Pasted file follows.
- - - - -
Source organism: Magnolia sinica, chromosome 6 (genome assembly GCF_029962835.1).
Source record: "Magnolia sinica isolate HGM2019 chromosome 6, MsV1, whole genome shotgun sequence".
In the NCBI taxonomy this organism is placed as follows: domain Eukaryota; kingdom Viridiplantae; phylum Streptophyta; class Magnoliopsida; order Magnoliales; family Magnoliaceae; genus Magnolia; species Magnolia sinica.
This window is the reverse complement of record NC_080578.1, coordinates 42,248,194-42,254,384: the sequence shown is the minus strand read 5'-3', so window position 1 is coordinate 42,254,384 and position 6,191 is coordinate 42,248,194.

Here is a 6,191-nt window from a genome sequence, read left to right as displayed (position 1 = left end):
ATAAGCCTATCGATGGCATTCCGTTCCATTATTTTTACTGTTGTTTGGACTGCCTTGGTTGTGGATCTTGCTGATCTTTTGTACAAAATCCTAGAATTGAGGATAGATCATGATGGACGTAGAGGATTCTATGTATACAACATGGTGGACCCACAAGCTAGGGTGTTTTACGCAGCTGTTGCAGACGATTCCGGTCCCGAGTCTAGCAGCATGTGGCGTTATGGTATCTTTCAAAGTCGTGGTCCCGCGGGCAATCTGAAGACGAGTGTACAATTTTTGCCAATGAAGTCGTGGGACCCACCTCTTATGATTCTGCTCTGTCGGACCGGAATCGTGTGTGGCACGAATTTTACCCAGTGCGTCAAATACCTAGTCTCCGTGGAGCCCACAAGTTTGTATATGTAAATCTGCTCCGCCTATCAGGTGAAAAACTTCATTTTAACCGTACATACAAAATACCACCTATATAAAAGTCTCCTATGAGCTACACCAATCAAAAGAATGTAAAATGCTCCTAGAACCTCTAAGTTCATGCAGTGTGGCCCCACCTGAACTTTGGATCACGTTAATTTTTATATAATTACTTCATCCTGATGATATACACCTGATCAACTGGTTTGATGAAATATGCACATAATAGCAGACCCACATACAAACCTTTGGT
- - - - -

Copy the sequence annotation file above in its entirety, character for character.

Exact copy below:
Source organism: Magnolia sinica, chromosome 6 (genome assembly GCF_029962835.1).
Source record: "Magnolia sinica isolate HGM2019 chromosome 6, MsV1, whole genome shotgun sequence".
In the NCBI taxonomy this organism is placed as follows: domain Eukaryota; kingdom Viridiplantae; phylum Streptophyta; class Magnoliopsida; order Magnoliales; family Magnoliaceae; genus Magnolia; species Magnolia sinica.
This window is the reverse complement of record NC_080578.1, coordinates 42,248,194-42,254,384: the sequence shown is the minus strand read 5'-3', so window position 1 is coordinate 42,254,384 and position 6,191 is coordinate 42,248,194.

Here is a 6,191-nt window from a genome sequence, read left to right as displayed (position 1 = left end):
ATAAGCCTATCGATGGCATTCCGTTCCATTATTTTTACTGTTGTTTGGACTGCCTTGGTTGTGGATCTTGCTGATCTTTTGTACAAAATCCTAGAATTGAGGATAGATCATGATGGACGTAGAGGATTCTATGTATACAACATGGTGGACCCACAAGCTAGGGTGTTTTACGCAGCTGTTGCAGACGATTCCGGTCCCGAGTCTAGCAGCATGTGGCGTTATGGTATCTTTCAAAGTCGTGGTCCCGCGGGCAATCTGAAGACGAGTGTACAATTTTTGCCAATGAAGTCGTGGGACCCACCTCTTATGATTCTGCTCTGTCGGACCGGAATCGTGTGTGGCACGAATTTTACCCAGTGCGTCAAATACCTAGTCTCCGTGGAGCCCACAAGTTTGTATATGTAAATCTGCTCCGCCTATCAGGTGAAAAACTTCATTTTAACCGTACATACAAAATACCACCTATATAAAAGTCTCCTATGAGCTACACCAATCAAAAGAATGTAAAATGCTCCTAGAACCTCTAAGTTCATGCAGTGTGGCCCCACCTGAACTTTGGATCACGTTAATTTTTATATAATTACTTCATCCTGATGATATACACCTGATCAACTGGTTTGATGAAATATGCACATAATAGCAGACCCACATACAAACCTTTGGT